written by Susan Daniel
The Great Lakes Center has a long history of employing undergraduate and graduate students for a variety of research projects. These opportunities allow students from all backgrounds to get a hands-on view of scientific research and a chance to enhance their resumes. In 2020, due to the COVID-19 pandemic, we had to decrease the number of people working in lab spaces, forcing us to lay off many of our student workers. During the pandemic, we were only able to employ one graduate student consistently, compared with 6 pre-pandemic. Fast-forward to 2022: with lifting restrictions, we are now able to have more student workers and provide unique work experiences. Just within the last several months we have hired graduate students Kyle Glenn and Matthew Basista, and undergraduates Ameera Albayed, Kifaya Albayed, and Ruth Embaba.
Students who work in the labs are tasked with processing benthic samples (lakebed sediments that contain invertebrates) collected as a part of the Long-Term Biological Monitoring project funded by the Great Lakes National Program Office (GLNPO). These samples are collected from Lakes Superior, Michigan, Huron, Erie, and Ontario annually aboard the R/V Lake Guardian. Before sample processing, students learn about the environmental history of Great Lakes, the GLNPO long-term monitoring program, the role of the benthic community in aquatic ecosystems, and major benthic organisms they will encounter. Their main task, called picking, is to sift through the sediment of each sample and extract targeted organisms that will be identified later by our taxonomic experts. The process can take a considerable amount of time depending on the sediment type, ranging from 1 hour to 30 hours! Types of sediment encountered can include silt, sand, clay, detritus or decaying plant material, filamentous algae, Dreissena shells, or gravel, and the amount can vary greatly. Some samples have very few organisms to be extracted while others may have as many as 3,000. The most common group encountered are freshwater worms (Oligochaeta) and the invasive Dreissena mussels (mostly quagga, but rarely zebra mussels). Other targeted groups include the non-biting midges (Chironomidae), fingernail clams (Sphaeriidae), snails (Gastropoda), leeches (Hirudinea), mayflies (Hexagenia), scuds/sow bugs/freshwater shrimp (Crustacea), flatworms (Turbellaria), ribbon worms (Nemertea), and a few other miscellaneous groups.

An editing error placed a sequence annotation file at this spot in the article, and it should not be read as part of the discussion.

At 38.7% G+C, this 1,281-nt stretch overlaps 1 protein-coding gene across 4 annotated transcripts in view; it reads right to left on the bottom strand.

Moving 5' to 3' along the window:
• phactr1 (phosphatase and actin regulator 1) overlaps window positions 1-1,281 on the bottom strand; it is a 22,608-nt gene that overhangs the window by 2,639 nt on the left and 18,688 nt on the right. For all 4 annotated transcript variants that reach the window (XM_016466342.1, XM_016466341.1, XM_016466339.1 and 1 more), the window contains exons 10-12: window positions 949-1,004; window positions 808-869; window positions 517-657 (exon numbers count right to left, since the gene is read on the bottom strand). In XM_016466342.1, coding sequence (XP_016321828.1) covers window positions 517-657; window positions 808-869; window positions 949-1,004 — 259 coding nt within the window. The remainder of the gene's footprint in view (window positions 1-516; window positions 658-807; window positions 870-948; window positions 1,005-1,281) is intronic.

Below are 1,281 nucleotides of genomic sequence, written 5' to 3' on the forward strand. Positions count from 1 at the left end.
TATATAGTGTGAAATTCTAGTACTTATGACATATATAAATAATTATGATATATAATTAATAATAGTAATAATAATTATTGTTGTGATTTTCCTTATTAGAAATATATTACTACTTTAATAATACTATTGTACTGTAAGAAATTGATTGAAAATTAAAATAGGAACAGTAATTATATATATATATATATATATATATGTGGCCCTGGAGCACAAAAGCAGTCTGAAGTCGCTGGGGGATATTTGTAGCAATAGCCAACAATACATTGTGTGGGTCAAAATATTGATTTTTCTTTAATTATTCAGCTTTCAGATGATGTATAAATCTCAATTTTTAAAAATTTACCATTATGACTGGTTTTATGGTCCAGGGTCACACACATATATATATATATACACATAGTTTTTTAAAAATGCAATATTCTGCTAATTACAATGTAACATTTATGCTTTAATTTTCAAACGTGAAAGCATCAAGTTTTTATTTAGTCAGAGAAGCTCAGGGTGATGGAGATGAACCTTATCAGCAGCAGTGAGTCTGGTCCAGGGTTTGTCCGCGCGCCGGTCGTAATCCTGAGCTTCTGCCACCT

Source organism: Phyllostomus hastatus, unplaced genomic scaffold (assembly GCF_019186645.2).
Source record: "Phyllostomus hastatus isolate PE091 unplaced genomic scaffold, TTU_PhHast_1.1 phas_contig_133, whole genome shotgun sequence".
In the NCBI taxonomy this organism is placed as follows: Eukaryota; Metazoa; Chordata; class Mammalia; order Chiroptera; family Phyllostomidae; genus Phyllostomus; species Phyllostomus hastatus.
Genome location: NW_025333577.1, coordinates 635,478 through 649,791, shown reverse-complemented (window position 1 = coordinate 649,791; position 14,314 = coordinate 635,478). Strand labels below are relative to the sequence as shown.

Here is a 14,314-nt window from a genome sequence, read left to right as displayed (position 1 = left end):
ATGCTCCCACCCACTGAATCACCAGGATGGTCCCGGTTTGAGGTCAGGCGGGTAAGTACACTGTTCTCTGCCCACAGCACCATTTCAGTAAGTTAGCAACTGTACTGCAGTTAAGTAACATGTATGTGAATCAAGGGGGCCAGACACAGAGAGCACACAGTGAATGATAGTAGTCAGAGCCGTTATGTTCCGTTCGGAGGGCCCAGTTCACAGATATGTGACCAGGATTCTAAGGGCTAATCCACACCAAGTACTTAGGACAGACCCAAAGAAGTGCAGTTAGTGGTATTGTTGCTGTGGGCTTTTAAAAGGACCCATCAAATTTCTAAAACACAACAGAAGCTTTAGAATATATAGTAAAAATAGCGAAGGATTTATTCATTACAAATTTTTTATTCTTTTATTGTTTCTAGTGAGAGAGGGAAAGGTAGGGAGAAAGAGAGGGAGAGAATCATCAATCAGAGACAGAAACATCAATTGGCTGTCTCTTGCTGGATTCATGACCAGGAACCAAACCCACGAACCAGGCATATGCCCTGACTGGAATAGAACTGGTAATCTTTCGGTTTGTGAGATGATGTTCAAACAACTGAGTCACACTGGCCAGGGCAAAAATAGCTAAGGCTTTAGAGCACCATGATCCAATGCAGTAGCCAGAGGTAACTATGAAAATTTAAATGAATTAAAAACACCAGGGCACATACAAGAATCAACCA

Other tasks our students assist us with include sample archiving, data entry, field work, and image analysis. Sample archiving includes generating a detailed inventory of samples from previous years and checking that they contain the appropriate amount of preservative. This tedious process can take a considerable amount of time and demands attention to detail but is a very important task.
We are very happy to have students back in the lab and look forward to helping build their careers! We also have great opportunities for undergraduate and graduate research. If you are interested in working or doing research for the Great Lakes Center, please contact Susan Daniel at firstname.lastname@example.org.
Image caption: Undergraduate student Ameera Albayed preparing to process a sample collected from Lake Michigan in July 2021.
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